If you listen to this score repeatedly you will become aware of how well thought- out this score is. It is actually complex, with a lot of counterpoint using the different themes as well as harmony. John Morgan did a fine job with his re-construction to keep this the understated soundtrack that Roy Webb composed, a well schooled musician from Columbia University. The digital recording is crystal clear and the orchestra has rehearsed it well to give it a strong performance. When you listen to it remember Val Lewton wanted subdued music which would enhance  his movie at the same time. Webb did it perfectly.

BEDLAM (1946) a nickname for St. Mary’s of Bethlehem tells of the happenings in the madhouse in Eighteenth Century England also known as the “Age of Reason.” Both Bethlehem  and age of reason are contradictions as we soon find out. The warden in charge of the facility is Simms, played by Boris Karloff, who is cruel and evil to the inmates but comes across as a charming personality to the upper class, a level in society he wishes to attain. Enter Nell Bower (Anna Lee) who truly knows the mistreatment Simms is up to. As a result she is made a prisoner in the asylum until the patients revolt, let Nell go, and put Simms on trial for his crimes. His sentence is death by being walled up. The film was directed by Mark Robson, another Selznick employee who defected to RKO. The idea for the screenplay written by Val Lewton came from a set of 8 engravings by William Hogarth, done during 1732-1733, one of them called Bedlam. This was the last of the nine films that Lewton did for RKO.

13… Main Title (2:12) Period type music begins the track which changes back to a dreary tie theme “Bedlam” which includes a four note motif repeated through the brief arrangement. The arrangement ends with an air of mystery, only a pause, and it continues with a very religious statement before it returns to a chamber arrangement of the “main title,” a very Mozart sound. It returns to the “Bedlam” motif and ends on a tense moment.

14… The Quaker (1:51) has a very religious and stately opening before returning to the main theme and ending on an upbeat note. Listen for the organ offering harmony to the theme with a brief fugue.

15… Nell’s Escape (1:07) begins with ominous strings and brass fanfare making this a scary track but retaining the subtle nature of Webb.

16… End Title (1:48) is a mixture of material. We hear a tragic end with minor variations, a few religious organ bars before ending with the main theme. I’ve included the end title  track.  16 – end title Bedlam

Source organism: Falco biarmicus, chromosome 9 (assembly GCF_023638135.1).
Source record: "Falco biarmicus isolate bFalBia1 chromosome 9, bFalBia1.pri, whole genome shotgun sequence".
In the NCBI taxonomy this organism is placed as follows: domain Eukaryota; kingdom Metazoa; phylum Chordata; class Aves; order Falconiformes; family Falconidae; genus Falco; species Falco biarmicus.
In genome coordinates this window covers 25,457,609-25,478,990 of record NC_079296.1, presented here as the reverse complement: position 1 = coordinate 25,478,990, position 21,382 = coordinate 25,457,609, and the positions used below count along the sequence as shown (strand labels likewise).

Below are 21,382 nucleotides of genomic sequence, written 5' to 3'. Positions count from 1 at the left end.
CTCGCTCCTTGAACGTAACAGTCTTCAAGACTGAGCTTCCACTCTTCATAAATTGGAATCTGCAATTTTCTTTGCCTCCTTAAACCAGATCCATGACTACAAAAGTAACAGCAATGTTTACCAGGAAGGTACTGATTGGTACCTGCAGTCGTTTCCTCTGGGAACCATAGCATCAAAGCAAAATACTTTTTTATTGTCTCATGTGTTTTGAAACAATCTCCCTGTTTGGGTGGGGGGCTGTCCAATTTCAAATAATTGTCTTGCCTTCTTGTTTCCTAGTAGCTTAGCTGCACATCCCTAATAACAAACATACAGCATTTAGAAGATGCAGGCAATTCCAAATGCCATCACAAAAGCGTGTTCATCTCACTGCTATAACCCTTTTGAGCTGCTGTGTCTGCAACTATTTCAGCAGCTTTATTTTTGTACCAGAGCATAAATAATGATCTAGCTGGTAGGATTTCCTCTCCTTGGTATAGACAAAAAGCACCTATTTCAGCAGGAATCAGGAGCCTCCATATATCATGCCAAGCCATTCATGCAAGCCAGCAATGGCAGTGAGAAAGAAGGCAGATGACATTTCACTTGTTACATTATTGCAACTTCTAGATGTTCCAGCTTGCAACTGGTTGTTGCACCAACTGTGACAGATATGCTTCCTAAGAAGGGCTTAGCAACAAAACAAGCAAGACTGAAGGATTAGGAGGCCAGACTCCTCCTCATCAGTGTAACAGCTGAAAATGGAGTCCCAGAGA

Total Time is 6:58

 

THE SEVENTH VICTIM (1943) was #4 of the nine films that Val Lewton did for R.K.O. and his personal favorite. This was not the case with the public and the movie quickly disappeared. It was filmed as an ‘A’ picture but company politics prevented that from happening and it was only given ‘B’ status. In addition (4) scenes were deleted to reduce the time to ‘B’ release and this resulted in some confusion to a storyline that offered suicide, lesbianism, lusting for an underage person, all taboo subjects at the time. The reason it passed production code standards had to do with the fact Joseph Breen had recently spent a failed year as a producer for R.K.O. The film starred Tom Conway who re-visited his role of Dr. Judd from Cat People, Jean Brooks as Jacqueline Gibson the missing sister, Hugh Beaumont as Gregory Ward the boyfriend, and Kim Hunter (her acting debut) as Mary Gibson the sister looking for the other sister. The search revealed that Jacqueline was part of a satanic cult, the Palladists who were trying to get her to commit suicide as she wanted to leave the group. There is a shower scene involving Mary Gibson and Mrs. Redi that some feel is where Hitchcock got the idea for Psycho. Webb composed his usual subdued psychological score, to write some of his best music.

17… Main Title (1:11) Morse Code/Beethoven’s Fifth introduces us to a melodramatic 6 note theme which also features harmony from strings and brass. 17 – main title 7th victim

18… Principal’s Office (1:50) is an adagio with very soft, sad, and yearning strings. No distinct melody but the mood is made quite evident. There is no brass on this track.

19… Mary Sees Jacqueline (3:31) continues with the yearning music, written without melody for mood. We do hear a few brief bars of the main melody and a bit of tension.

20… Jacqueline is Found (1:36) begins with a danger motif to get your attention which includes a rare use of the drum. The track is extremely subdued until the two note danger motif is repeated.

21… Jacqueline (0:57) A tension building track that offers a dreamlike sequence.

22… The Pallidist’s Trial (3:04) Low register strings, dissonant brass, a creepy sounding organ, and a harp are featured in this very complex track. This could be as loud as you ever hear from Roy Webb.